First, let me say that I give advice based on what is most likely going to happen, but of course there can be exceptions. For breeding, it is always best to only have one pair of birds per cage. Some breeders for profit will breed a flock in an aviary because they are more concerned with volume than the quality of the chicks or the health of the birds overall. When housed in an aviary, you should refrain from giving them nests or doing anything to encourage breeding. One of the reasons is your question about who fertilized the eggs. With several birds involved, you have no control over who mates with who. So if something is genetically wrong with the chicks, or eggs are infertile, or other issues, you have no way of knowing which bird should not be breeding. In the wild, many species live in flocks, but when it comes to breeding, each pair has their own nest and territory, and other birds are viewed as rivals and will be driven off. In captivity, if the “rival” bird cannot escape, it can be bullied or killed by the breeding pair. If more than one pair has a nest and eggs, they will often destroy each other’s nests, eggs or chicks as territorial behavior.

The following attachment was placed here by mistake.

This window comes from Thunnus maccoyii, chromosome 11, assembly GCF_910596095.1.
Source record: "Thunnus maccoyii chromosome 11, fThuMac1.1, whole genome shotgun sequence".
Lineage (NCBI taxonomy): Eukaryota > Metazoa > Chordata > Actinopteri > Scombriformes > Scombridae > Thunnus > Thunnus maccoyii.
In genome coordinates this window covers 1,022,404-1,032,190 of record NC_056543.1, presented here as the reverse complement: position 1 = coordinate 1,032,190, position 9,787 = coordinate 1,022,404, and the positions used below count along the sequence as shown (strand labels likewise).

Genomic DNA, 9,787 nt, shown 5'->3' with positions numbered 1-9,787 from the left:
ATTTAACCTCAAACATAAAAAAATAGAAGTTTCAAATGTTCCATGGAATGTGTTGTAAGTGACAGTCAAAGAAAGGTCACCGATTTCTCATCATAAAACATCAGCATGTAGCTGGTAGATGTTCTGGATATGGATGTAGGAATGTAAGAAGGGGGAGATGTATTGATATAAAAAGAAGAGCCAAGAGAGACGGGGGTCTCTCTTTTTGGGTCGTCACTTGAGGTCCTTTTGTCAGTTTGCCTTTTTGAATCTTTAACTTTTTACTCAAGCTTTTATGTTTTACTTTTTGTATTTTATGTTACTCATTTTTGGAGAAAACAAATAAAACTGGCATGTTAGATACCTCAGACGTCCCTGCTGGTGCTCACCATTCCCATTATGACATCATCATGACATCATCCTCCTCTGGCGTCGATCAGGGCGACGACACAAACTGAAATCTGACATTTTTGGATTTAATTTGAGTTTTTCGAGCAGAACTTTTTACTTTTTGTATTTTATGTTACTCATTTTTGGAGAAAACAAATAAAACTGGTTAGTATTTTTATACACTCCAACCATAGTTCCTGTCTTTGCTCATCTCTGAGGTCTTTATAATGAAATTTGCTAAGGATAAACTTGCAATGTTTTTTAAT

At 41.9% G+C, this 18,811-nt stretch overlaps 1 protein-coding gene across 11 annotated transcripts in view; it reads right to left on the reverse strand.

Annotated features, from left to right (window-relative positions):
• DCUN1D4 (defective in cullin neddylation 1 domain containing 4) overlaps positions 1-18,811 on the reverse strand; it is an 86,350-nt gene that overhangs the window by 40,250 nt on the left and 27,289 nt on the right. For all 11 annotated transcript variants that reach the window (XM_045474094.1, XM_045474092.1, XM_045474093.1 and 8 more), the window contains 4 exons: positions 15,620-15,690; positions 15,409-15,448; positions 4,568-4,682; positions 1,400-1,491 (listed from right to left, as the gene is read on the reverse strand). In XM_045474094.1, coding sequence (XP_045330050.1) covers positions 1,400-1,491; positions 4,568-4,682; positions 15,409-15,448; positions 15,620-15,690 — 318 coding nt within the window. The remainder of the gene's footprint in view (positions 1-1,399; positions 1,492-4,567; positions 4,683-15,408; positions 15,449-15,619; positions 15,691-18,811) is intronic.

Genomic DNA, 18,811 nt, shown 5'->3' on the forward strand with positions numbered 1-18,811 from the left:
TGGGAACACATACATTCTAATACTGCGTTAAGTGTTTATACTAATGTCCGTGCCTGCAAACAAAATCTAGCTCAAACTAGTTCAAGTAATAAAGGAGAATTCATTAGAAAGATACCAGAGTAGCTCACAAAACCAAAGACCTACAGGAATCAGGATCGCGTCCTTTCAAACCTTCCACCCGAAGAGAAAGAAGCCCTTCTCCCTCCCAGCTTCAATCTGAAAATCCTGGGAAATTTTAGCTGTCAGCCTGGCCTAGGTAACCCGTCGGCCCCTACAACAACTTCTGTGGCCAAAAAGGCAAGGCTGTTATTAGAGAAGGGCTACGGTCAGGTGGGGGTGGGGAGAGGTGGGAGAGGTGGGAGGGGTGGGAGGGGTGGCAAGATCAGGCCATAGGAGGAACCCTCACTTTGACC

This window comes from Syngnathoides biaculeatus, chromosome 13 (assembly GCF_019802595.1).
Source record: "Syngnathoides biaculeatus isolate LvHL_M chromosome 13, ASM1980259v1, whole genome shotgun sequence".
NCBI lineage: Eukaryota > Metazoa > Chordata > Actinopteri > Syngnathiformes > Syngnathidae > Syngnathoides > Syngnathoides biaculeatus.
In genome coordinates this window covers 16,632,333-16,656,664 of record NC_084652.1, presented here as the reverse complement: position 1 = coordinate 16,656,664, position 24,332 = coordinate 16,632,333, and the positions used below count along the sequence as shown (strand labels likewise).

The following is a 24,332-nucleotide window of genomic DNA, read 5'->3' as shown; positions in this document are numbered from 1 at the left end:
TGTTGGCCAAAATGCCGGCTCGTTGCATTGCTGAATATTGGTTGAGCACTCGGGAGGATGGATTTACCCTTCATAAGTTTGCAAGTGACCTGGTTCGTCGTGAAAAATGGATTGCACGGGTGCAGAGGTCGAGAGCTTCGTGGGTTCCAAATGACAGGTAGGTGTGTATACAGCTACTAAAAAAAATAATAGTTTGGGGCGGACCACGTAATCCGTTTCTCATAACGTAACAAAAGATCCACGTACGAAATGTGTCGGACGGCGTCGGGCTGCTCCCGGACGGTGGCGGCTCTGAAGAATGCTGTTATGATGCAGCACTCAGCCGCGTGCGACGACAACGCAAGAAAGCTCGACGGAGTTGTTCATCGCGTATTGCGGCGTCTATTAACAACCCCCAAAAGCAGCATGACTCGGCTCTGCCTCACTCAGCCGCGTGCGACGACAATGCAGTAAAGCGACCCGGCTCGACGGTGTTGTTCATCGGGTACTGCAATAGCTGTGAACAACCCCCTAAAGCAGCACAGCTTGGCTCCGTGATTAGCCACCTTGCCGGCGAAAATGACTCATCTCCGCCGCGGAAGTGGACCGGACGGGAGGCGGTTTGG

You have accidentally created a very confusing situation for your birds. Your hand fed male is torn between being a devoted breeding bird or being a pet. Hand fed male cockatiels can be a problem when it comes to breeding. Some of them get too possessive of the nest box to the point of attacking the female and not allowing her to access it. I am afraid your tame male may be headed in this direction. There can also be issues if the eggs hatch. If fighting starts between the adults, the chicks may be the ones who pay with their lives. The safest option is to remove all males except the one the female chose. These two are the most likely to see this clutch through hatching and feeding. I think if you keep all of these birds together at this point, it will result in tragedy. I would keep your tame male in the house as a pet. If left with wild cockatiels for too long, he will end up choosing them and you will lose him as a pet. Regardless of what you decide to do with him, I would still remove all but the bonded male & female from the aviary and leave them alone to raise the chicks. In the future, if you still want them to share the aviary, then do not provide a nest box or anything they can use for a nest.
Thank you for asking Lafeber,